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Sikh vs Muslim separatism

Discussion in 'Political Debates' started by ronki23, Sep 28, 2021.

  1. ronki23

    ronki23 Well-Known Member

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    Quite a lot of Sikhs are against the Indian National Congress and support Jarnail Singh Bhindranwale. They believe that Khalistan is the only way they will be safe.

    Most Muslims support Palestine because they feel the land was stolen from them by Israel.
    I do not know why some Muslims support ISIS or Taliban.

    Why is it OK for Sikhs to openly support Khalistan and view Satwant and Beant as martyrs? Bhindranwale did not demand Khalistan, he said

    "We like living in India. We do not want Khalistan but if it is offered to us we will take it... If the Harmandir Sahib is attacked the foundation for Khalistan will be laid"

    If a non Muslim goes to a Mosque and see photos of Osama bin Laden the first thing they would do is contact MI5/NSA.
     
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  2. SomeRandom

    SomeRandom Still learning to be wise
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    Only speculation on my part.
    According the admittedly quick Google search I did, Miss Gandhi (there doesn’t seem to be a relation to Mahatma Gandhi, but I dunno) likely drew the ire of Sikhs through her separatist policies and giving more power to Indians rather than Punjabis. So in that light her tragic assassination might be seen as a political win for her assassins. Not saying I agree, I don’t know the ins and outs of Indian politics. Just an observation.
    Compare a political assassination (which I do not support for the record) to the face of one of the biggest acts of terrorism to occur in the west in the 21st century. One which is still felt 20 years later and one which kicked off a (arguably) pointless international war which cost the lives of millions.
    I mean it’s one thing to venerate a political assassin. But a terrorist?
     
  3. Stevicus

    Stevicus Veteran Member
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    I hadn't heard of this before, so I looked it up: Khalistan movement - Wikipedia

    It seems it has a rather long history. I found this of particular note:

    I'm a non Muslim, and if I saw a photo of Osama Bin Laden in a mosque, I don't think I'd call MI5 or NSA. I wouldn't call anyone, as having a photo is not a crime.
     
  4. ronki23

    ronki23 Well-Known Member

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    Indira Gandhi was the daughter of Jawaharlal Nehru, the first PM of India. Indira was also Prime Minister. No relation to Mahatma Gandhi.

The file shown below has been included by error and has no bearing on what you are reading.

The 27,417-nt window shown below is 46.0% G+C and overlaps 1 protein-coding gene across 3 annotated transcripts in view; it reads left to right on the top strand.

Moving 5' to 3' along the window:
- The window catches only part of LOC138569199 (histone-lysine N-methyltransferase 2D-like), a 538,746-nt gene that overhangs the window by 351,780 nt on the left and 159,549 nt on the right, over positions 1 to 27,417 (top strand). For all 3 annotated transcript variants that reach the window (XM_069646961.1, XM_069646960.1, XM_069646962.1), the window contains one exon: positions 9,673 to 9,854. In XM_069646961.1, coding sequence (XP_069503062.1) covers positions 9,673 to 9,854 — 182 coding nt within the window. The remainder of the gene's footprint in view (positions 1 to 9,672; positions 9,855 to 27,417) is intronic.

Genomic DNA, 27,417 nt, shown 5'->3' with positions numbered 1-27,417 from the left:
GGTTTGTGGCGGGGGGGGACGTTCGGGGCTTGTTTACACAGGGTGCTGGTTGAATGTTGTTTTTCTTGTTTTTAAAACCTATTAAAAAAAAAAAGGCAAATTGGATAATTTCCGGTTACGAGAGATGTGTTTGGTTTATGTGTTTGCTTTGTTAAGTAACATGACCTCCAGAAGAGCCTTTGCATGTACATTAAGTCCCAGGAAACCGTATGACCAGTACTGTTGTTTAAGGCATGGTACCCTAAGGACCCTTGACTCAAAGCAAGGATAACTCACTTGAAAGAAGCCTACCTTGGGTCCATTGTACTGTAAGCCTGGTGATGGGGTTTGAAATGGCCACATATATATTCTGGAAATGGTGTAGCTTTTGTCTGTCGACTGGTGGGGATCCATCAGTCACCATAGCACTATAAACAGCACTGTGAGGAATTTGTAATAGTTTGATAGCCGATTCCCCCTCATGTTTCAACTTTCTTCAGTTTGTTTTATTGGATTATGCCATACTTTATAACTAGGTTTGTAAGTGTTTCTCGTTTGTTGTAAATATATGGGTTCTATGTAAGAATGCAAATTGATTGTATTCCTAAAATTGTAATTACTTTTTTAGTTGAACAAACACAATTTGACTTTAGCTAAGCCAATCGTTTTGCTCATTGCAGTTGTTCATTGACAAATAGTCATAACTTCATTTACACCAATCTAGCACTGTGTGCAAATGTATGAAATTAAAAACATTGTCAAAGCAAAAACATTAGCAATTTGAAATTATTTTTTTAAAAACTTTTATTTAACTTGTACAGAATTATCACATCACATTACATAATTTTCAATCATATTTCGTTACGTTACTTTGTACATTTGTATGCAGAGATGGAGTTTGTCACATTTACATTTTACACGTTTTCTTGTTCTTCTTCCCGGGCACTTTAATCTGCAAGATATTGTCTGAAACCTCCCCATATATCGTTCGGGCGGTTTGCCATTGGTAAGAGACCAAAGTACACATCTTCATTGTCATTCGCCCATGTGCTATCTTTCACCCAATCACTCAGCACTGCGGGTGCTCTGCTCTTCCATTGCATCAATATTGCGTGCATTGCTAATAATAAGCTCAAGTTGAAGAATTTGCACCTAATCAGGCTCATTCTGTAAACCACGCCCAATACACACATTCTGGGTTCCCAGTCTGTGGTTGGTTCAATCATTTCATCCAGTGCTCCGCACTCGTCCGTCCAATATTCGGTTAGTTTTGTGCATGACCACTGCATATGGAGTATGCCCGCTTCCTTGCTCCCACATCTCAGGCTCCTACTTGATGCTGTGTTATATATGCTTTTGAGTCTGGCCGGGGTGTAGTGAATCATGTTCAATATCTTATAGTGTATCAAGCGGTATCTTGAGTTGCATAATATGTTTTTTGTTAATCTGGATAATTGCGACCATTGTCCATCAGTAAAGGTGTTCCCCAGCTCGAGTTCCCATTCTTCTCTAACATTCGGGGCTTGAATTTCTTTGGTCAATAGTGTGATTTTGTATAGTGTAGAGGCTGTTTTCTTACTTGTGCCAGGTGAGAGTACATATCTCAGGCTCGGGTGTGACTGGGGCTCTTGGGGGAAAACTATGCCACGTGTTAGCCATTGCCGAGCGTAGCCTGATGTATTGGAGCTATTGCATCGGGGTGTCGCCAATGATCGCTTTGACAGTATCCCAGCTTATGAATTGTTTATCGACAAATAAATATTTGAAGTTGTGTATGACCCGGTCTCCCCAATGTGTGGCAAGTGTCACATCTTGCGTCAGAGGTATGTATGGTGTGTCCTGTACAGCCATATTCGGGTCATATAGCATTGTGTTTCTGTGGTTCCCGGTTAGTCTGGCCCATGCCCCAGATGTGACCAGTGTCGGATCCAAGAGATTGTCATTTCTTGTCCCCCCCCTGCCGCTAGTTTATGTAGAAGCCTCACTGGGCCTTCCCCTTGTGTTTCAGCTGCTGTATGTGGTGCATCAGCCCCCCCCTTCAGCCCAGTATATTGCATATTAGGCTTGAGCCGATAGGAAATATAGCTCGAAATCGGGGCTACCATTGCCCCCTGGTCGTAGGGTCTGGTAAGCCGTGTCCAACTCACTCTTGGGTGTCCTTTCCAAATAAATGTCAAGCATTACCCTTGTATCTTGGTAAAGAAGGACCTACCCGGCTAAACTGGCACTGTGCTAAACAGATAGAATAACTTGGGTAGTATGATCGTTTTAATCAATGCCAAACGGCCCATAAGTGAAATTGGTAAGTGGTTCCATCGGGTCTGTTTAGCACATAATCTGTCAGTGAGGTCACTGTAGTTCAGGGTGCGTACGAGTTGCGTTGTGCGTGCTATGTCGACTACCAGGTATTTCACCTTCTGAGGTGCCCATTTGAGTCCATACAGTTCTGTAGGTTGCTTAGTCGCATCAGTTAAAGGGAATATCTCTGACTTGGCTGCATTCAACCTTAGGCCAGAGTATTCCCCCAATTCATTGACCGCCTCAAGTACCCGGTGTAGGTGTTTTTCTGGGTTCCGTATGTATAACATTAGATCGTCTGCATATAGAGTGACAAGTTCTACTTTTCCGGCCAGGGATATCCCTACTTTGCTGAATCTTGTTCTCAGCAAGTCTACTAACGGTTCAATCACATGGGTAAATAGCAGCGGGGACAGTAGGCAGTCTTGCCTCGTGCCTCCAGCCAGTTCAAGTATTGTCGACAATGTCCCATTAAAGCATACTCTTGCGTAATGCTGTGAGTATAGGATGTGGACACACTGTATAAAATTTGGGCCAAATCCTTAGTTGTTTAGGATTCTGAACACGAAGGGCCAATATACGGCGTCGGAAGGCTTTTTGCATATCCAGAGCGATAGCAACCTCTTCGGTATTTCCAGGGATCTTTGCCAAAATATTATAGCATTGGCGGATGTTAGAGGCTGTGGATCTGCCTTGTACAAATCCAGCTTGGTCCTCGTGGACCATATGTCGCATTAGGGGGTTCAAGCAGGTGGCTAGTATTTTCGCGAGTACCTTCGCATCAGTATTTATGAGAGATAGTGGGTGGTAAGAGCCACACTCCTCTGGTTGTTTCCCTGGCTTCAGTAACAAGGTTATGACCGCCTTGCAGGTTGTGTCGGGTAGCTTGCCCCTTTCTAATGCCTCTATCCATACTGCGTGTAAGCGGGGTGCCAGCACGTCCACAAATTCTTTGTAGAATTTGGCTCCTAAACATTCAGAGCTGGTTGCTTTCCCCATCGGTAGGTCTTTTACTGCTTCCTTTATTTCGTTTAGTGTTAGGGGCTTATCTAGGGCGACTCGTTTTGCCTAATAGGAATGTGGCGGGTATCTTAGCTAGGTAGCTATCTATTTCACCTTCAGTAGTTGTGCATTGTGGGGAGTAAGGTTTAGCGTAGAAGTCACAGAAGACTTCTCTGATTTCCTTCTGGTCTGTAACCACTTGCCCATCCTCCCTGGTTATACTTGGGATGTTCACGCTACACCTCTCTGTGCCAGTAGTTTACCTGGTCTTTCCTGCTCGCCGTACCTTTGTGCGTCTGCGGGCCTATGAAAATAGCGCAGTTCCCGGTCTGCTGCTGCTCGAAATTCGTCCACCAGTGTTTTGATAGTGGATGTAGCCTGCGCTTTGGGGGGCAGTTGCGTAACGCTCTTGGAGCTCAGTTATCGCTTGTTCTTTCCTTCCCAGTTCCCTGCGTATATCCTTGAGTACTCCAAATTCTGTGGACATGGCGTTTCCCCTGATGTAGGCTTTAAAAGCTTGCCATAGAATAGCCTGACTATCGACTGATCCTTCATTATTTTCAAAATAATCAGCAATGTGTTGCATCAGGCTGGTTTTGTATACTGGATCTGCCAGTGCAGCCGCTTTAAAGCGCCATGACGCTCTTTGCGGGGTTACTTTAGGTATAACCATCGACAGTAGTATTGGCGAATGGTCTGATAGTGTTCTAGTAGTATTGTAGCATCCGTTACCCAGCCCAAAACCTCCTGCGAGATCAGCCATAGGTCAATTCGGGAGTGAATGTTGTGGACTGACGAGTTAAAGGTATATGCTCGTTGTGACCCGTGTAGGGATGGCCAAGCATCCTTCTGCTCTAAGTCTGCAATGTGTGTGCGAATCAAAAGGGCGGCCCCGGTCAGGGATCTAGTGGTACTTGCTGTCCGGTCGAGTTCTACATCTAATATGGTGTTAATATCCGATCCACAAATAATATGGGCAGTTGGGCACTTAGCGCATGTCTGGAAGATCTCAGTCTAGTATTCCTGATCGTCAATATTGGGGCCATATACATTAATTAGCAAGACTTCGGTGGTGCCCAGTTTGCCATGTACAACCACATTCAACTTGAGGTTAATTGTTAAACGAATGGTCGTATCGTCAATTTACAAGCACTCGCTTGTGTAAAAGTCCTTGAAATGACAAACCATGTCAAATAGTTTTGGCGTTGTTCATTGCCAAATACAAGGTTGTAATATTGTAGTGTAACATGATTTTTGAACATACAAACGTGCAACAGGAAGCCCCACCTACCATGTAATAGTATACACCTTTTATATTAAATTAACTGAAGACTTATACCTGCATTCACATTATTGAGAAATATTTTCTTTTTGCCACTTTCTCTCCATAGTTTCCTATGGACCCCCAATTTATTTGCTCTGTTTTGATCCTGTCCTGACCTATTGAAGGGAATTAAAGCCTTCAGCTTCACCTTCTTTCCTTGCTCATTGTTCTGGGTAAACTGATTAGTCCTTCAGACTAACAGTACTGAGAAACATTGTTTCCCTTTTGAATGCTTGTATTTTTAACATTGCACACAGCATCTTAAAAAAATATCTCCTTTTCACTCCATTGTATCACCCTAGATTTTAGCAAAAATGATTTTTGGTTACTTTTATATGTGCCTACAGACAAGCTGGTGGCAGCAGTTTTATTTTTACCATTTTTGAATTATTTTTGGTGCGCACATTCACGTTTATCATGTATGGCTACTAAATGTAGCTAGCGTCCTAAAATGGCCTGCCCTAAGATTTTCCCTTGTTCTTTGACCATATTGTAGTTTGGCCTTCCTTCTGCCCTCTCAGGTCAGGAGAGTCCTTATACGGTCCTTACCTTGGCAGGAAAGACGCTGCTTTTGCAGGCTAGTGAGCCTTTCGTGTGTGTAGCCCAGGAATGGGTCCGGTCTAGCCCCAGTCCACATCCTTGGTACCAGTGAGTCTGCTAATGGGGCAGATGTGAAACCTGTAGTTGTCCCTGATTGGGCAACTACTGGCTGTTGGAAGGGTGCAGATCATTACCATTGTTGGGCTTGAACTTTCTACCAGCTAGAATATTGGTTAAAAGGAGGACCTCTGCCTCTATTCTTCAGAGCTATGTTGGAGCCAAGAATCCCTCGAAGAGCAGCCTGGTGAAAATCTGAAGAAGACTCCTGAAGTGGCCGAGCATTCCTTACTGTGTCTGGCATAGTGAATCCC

The Sikhs were concentrated in Punjab and felt that they were not treated well. Indira thought the opposition party, the Shiromani Akali Dal, would demand Khalistan. So Indira appointed Jarnail Singh Bhindranwale to win the Sikh votes.
    Bhindranwale defected to the Akali Dal because Sikhs were beaten up and arrested during the Dharam Yudh Morcha (march of righteousness) demanding the Anandpur Sahib Resolution.
    Bhindranwale took refuge in the Akal Takht (one of two Gurdwara in Amritsar and opposite the Golden Temple): in June 1984 the army was sent in to get Bhindranwale. The army was sent in on the day of Guru Arjan Dev's martyrdom when there would be thousands of pilgrims. The result was that thousands of Sikhs were killed.
    I do not know why Bhindranwale had weapons nor do I know why he took refuge in the Akal Takht. However, a definite act of terrorism was when Babber Khalsa blew up Air India Flight 182 in 1985: it was a Canadian flight going to India that detonated over Ireland.

    Most Muslims condemn Osama bin Laden, Ayman Al Zawahiri, Abu Bakr Al Baghdadi,etc. but most Sikhs support Bhindranwale. Remember Bhindranwale =/= Khalistan

    Why would Sikhs want a separate homeland if ISIS and Taliban treat their minorities badly ?
     
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  5. Stevicus

    Stevicus Veteran Member
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    I'm not sure I understand the connection between Sikhs wanting a separate homeland and how it relates to treatment of minorities by ISIS or the Taliban. If the Sikhs were being persecuted in India, then that by itself might be a strong enough motivation to want a separate homeland so they can govern themselves. However, I don't see how ISIS or the Taliban would be ruling over such a territory, if it did come into being. If it's supposed to be a Sikh homeland, why would they bring in the Taliban or ISIS?

    It's a similar story in numerous other countries where multiple nationalities live within the same territory. Of course, every situation is unique, so it's difficult to discern or judge who has a "right to secede" without a careful examination of all the relevant factors. There's also fears of Balkanization in those kinds of situations.